During this great week, the holiest of days are upon us. Holy and Great Week is the climactic retelling of our redemption and the salvation of man, accomplished in our Lord’s Passion. The plan set forth in the Old Testament sees its fulfilling in these days.

Glory to Thy long-suffering O Lord

We must look inwardly and ask ourselves, do we wish to be partakers or observers of God’s immeasurable mercy and compassion. Unless we live it and walk with our Saviour towards His passion, we can not experience it. It is not something we can behold intellectually. If it is written only on paper, it will pass as the paper will surely fade unto the ages. We must write it upon our hearts and this will change us forever.

No words can describe the awesome events before us – the betrayal, the prayer in the garden, the accusations before Herod and the Sanhedrin, the scourgings, the buffetings. the mockings, the wounding, the agony, the cross, the nails, the spear, the tomb, and death. What words can describe the most profound and incredible act of love – our God becomes man and tastes of death so that we might no longer fear death and that death no longer binds us.

We remember the words of Saint Paul to the Romans. In chapter 6 he teaches us:

1 What shall we say then? Shall we continue in sin, that grace may abound?
2 God forbid. How shall we, that are dead to sin, live any longer therein?
3 Know ye not, that so many of us as were baptized into Jesus Christ were baptized into his death?
4 Therefore we are buried with him by baptism into death: that like as Christ was raised up from the dead by the glory of the Father, even so we also should walk in newness of life.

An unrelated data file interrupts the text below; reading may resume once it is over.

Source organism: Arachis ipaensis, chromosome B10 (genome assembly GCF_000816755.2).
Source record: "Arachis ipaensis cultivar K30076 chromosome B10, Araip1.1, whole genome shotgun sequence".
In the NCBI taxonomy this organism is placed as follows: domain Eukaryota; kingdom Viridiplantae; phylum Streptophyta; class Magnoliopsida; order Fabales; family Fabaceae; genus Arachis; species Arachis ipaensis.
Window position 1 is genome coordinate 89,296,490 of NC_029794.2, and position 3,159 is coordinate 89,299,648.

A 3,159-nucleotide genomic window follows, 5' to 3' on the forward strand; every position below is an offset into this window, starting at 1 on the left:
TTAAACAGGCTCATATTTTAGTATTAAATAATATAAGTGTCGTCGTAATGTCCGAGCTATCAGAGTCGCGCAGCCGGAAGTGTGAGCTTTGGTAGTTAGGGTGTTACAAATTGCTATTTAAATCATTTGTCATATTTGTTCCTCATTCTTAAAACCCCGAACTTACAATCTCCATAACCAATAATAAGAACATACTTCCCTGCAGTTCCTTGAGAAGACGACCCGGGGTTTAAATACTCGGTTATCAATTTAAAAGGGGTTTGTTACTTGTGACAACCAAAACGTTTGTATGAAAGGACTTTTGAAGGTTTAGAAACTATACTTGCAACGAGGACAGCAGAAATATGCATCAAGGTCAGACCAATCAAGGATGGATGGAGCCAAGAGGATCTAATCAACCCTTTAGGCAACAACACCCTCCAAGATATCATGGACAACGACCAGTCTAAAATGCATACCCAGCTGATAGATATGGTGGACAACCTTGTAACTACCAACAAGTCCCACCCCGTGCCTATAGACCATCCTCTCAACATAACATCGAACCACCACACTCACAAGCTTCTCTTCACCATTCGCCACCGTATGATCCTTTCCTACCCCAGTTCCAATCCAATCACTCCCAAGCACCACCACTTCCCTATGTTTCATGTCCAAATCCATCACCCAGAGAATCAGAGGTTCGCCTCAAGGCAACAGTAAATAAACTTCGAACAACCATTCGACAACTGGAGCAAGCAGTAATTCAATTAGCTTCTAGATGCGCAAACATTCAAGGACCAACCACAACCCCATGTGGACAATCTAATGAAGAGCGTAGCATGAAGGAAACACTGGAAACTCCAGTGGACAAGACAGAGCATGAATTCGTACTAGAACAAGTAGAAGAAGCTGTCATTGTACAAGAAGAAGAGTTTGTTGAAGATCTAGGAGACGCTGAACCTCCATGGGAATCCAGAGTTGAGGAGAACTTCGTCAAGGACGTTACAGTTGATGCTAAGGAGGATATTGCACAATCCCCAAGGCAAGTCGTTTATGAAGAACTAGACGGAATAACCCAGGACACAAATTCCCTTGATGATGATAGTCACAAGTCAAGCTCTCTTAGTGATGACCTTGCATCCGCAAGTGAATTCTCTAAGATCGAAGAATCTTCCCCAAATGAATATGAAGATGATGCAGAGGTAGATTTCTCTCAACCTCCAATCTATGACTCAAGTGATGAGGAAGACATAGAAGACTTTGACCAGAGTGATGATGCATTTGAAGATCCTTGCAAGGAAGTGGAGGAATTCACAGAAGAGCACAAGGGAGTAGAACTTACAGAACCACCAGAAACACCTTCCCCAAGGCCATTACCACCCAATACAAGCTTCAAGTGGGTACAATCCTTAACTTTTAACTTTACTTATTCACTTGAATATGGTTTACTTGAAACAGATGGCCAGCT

5 For if we have been planted together in the likeness of his death, we shall be also in the likeness of his resurrection:
6 Knowing this, that our old man is crucified with him, that the body of sin might be destroyed, that henceforth we should not serve sin.
7 For he that is dead is freed from sin.
8 Now if we be dead with Christ, we believe that we shall also live with him:
9 Knowing that Christ being raised from the dead dieth no more; death hath no more dominion over him.
10 For in that he died, he died unto sin once: but in that he liveth, he liveth unto God.
11 Likewise reckon ye also yourselves to be dead indeed unto sin, but alive unto God through Jesus Christ our Lord.
12 Let not sin therefore reign in your mortal body, that ye should obey it in the lusts thereof.
13 Neither yield ye your members as instruments of unrighteousness unto sin: but yield yourselves unto God, as those that are alive from the dead, and your members as instruments of righteousness unto God.
14 For sin shall not have dominion over you: for ye are not under the law, but under grace.

Through sin, death entered the world. Through the Sinless one, death was obliterated. In the Resurrection Kontakion we are reminded that no longer will the dominion of death be able to keep men captive. For Christ hath descended, demolishing and destroying the powers thereof. Hades is bound; the prophets rejoice with one voice, saying: A Savior hath come for them that have faith. Come forth, ye faithful, for the Resurrection. We must die unto sin to be alive in Christ, putting on Christ and having Him dwell within us through the Mystical Eucharist.

The events of this great and most sublime week bind together all of the teachings of the Old Testament and we behold the fulfillment of the Law. How our forefathers longed for this day! O Lord, grant that these words might be ever etched in our souls that we may always cry out: Let us purify our senses and we shall behold Christ, radiant with inaccessible light of the Resurrection, and shall hear Him saying clearly, “Rejoice!” As we sing the triumphant hymns!

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